High tech tools help students with disabilities through higher education

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CHAMPAIGN—It's midterm season at colleges across the country, which means endless hours of studying for exams. For students with disabilities, conventional learning and test taking methods can cause struggles, but the University of Illinois uses some high tech tools to ease that burden.

A little more than a semester into college, and Luis Jovel still has not chosen a major. But even though he's undecided on his studies, he knew he needed a school with specific services in order to succeed.

“I need help writing, like physically writing,” said Jovel.

Seven years ago, Jovel was hit by a car, leaving him with traumatic brain and spinal cord injuries. After graduating high school in Maryland last year, he moved out to the Midwest to enroll at the university of Illinois. It was one of only five colleges he says offered all the right resources.

“They accommodate you very well,” said Jovel.

“There's a huge variety of services that students are receiving here,” said Angella Anderson, an access specialist at the university's Disability Resources and Educational Services. “Anywhere from note taking services in a class to coaching services.”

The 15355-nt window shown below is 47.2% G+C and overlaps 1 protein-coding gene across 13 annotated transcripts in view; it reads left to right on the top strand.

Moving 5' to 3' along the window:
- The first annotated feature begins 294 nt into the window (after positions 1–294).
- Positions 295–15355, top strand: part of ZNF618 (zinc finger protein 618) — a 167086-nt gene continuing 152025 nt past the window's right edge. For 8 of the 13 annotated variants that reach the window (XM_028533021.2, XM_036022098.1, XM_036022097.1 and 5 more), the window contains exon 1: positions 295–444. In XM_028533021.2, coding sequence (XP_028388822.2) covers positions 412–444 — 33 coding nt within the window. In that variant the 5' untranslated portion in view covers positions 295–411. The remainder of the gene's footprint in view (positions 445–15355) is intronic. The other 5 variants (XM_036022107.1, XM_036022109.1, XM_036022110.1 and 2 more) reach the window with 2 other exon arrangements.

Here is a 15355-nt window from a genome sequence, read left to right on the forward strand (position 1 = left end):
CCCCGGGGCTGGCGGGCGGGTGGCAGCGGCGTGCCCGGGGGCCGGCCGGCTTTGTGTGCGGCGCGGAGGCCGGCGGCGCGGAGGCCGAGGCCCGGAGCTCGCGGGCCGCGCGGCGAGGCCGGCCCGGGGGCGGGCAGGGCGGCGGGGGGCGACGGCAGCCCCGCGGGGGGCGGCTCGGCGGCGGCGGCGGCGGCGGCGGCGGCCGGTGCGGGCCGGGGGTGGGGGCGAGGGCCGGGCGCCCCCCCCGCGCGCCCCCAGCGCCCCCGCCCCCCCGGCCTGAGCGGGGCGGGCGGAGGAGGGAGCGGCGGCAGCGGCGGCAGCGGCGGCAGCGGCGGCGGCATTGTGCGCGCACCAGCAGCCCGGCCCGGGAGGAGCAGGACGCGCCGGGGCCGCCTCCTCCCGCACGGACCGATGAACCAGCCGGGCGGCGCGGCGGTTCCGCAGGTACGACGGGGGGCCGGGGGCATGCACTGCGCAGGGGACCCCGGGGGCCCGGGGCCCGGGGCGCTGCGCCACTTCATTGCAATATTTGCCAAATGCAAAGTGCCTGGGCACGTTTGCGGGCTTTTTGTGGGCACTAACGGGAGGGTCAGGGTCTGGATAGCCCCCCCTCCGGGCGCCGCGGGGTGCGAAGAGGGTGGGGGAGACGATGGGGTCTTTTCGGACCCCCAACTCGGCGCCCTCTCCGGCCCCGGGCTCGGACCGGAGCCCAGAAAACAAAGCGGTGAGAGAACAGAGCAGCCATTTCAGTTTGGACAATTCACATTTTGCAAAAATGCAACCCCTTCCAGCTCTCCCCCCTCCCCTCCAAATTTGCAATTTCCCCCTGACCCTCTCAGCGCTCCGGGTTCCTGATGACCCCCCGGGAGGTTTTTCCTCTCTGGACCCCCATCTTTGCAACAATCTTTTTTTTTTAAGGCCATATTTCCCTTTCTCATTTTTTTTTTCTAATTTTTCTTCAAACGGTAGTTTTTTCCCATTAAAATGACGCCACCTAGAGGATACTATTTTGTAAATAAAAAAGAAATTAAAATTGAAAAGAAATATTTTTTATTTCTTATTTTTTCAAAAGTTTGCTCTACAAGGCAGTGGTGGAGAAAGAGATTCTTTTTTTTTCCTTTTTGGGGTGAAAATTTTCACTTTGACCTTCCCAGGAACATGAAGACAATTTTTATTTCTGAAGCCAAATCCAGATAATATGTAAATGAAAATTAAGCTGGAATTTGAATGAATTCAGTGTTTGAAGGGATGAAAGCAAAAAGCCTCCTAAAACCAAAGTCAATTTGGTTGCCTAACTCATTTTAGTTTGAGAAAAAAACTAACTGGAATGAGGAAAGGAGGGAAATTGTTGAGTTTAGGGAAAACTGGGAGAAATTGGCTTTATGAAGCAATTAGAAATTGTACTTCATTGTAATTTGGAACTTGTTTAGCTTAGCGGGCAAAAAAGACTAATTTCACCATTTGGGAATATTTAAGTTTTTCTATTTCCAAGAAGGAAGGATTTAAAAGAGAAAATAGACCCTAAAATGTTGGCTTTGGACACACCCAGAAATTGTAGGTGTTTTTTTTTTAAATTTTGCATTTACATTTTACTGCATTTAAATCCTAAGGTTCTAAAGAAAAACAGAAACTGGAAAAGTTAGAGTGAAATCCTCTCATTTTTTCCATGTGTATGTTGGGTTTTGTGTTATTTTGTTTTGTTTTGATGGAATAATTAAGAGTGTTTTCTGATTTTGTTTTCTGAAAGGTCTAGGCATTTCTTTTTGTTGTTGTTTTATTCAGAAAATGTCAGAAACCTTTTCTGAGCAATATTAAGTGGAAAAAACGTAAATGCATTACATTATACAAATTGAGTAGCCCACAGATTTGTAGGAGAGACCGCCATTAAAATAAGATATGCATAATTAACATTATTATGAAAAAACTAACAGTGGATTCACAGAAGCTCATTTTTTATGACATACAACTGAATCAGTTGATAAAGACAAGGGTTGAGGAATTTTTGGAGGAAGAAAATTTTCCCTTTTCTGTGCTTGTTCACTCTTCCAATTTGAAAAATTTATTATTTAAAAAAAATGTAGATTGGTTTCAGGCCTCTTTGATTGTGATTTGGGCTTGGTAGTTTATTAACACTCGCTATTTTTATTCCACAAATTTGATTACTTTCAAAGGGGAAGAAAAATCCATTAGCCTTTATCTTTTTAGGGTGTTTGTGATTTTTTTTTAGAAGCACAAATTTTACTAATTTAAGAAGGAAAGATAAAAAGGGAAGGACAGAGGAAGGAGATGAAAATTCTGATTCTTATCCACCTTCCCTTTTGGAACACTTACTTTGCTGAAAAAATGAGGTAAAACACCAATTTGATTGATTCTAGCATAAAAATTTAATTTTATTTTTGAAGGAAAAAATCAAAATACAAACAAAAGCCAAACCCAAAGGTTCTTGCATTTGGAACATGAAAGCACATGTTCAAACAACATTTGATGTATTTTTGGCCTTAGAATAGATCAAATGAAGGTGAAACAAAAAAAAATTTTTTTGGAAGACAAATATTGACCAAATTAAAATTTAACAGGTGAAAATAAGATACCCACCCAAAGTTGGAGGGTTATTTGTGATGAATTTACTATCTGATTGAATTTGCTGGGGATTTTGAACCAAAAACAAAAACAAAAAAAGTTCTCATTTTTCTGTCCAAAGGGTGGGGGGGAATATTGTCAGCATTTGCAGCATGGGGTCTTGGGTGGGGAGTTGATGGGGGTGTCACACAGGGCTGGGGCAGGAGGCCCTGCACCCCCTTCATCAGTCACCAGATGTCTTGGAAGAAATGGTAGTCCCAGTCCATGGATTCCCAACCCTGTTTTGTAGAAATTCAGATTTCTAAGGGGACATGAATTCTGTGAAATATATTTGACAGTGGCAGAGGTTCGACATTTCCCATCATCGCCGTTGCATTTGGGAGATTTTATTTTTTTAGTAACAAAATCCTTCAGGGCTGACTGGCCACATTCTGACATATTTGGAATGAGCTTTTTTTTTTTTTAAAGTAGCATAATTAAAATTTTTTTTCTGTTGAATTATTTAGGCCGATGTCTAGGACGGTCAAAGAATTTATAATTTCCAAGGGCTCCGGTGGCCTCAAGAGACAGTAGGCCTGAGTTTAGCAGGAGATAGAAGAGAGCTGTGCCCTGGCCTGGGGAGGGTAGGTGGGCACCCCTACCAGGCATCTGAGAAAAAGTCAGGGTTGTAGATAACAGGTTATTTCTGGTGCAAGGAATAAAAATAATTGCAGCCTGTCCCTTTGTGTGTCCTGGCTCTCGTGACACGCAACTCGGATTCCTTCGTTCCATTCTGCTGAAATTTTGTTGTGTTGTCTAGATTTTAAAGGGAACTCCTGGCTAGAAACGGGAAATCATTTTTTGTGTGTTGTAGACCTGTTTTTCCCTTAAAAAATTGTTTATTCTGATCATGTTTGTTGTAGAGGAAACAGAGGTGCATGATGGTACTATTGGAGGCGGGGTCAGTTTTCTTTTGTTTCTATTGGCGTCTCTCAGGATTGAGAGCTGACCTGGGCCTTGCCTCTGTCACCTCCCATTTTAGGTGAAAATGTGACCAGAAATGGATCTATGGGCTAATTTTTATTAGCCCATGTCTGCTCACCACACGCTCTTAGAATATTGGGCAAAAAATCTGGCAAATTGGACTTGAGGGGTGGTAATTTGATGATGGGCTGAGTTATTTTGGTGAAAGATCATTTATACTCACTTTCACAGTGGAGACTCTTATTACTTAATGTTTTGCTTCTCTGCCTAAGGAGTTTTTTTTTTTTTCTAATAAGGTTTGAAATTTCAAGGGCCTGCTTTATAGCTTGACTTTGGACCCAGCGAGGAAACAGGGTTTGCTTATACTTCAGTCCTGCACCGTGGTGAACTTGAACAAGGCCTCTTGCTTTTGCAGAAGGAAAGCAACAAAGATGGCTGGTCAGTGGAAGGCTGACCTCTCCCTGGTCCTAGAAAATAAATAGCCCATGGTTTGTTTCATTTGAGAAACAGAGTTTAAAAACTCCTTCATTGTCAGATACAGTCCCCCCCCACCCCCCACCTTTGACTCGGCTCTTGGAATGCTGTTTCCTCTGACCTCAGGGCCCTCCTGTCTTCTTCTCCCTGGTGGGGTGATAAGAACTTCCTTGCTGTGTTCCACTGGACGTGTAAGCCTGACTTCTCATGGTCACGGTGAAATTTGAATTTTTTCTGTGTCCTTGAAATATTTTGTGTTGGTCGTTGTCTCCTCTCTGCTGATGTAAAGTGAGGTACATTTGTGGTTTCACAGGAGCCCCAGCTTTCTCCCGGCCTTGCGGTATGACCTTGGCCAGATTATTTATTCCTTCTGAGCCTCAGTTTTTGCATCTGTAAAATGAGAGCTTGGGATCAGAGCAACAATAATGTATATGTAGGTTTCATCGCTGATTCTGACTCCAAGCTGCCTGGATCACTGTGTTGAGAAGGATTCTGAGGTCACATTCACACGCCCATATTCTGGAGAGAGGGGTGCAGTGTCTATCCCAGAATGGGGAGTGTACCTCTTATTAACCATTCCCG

To an array of technological tools that can turn spoken essays into text or allow a textbook to talk.

“The things that I'm seeing now I never would've imagined would've been here 20 years ago,” said Anderson.

“The textbooks they converted into an electronic format,” said Jovel. “So I can just be on the computer and turn the pages by myself, without asking someone.”

1500 students at the U of I make use of the university's Disability Resources and Educational Services, which employs cutting edge software to make learning easier. But learning the new technology is not always easy at first.

“There are students who will expect it to fix all their problems overnight, and they're going to be frustrated,” said Anderson.

According to Anderson, those who stick with it tend to find success. Something Jovel is striving for.

“I'm not in the engineering program yet,” said Jovel. “But I plan to transfer.”

 And thanks to the tools at his disposal, Jovel is well on his way to engineering that bright future.

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